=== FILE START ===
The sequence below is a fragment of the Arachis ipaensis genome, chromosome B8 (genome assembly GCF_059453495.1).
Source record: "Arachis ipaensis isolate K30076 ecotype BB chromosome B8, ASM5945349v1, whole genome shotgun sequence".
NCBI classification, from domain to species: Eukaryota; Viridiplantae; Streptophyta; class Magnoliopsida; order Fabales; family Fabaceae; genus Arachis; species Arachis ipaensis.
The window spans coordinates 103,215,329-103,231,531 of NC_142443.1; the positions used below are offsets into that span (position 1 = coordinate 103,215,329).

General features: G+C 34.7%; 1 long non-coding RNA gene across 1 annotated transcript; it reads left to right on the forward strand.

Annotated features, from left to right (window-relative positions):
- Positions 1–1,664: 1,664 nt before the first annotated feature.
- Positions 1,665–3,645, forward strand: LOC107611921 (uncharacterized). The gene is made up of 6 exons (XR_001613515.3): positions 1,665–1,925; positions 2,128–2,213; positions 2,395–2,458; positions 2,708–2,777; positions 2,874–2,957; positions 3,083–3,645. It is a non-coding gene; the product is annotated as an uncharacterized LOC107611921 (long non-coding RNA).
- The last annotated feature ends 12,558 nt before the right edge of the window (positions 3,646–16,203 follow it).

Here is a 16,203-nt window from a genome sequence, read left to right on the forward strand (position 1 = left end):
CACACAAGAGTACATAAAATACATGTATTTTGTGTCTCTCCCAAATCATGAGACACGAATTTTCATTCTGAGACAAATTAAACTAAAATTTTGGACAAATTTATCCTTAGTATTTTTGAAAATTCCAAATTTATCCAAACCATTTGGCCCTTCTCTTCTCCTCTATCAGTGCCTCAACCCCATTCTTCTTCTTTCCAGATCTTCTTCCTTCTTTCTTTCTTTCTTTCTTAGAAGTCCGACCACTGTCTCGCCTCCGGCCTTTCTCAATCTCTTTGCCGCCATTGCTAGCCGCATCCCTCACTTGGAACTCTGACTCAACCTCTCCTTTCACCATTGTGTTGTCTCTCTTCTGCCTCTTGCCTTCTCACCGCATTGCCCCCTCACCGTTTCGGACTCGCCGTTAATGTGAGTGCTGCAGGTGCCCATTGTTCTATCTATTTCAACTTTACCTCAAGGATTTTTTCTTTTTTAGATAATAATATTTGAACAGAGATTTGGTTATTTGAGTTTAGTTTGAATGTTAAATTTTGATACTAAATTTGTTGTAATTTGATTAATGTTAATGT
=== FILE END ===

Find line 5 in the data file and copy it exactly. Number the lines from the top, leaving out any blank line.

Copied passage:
General features: G+C 34.7%; 1 long non-coding RNA gene across 1 annotated transcript; it reads left to right on the forward strand.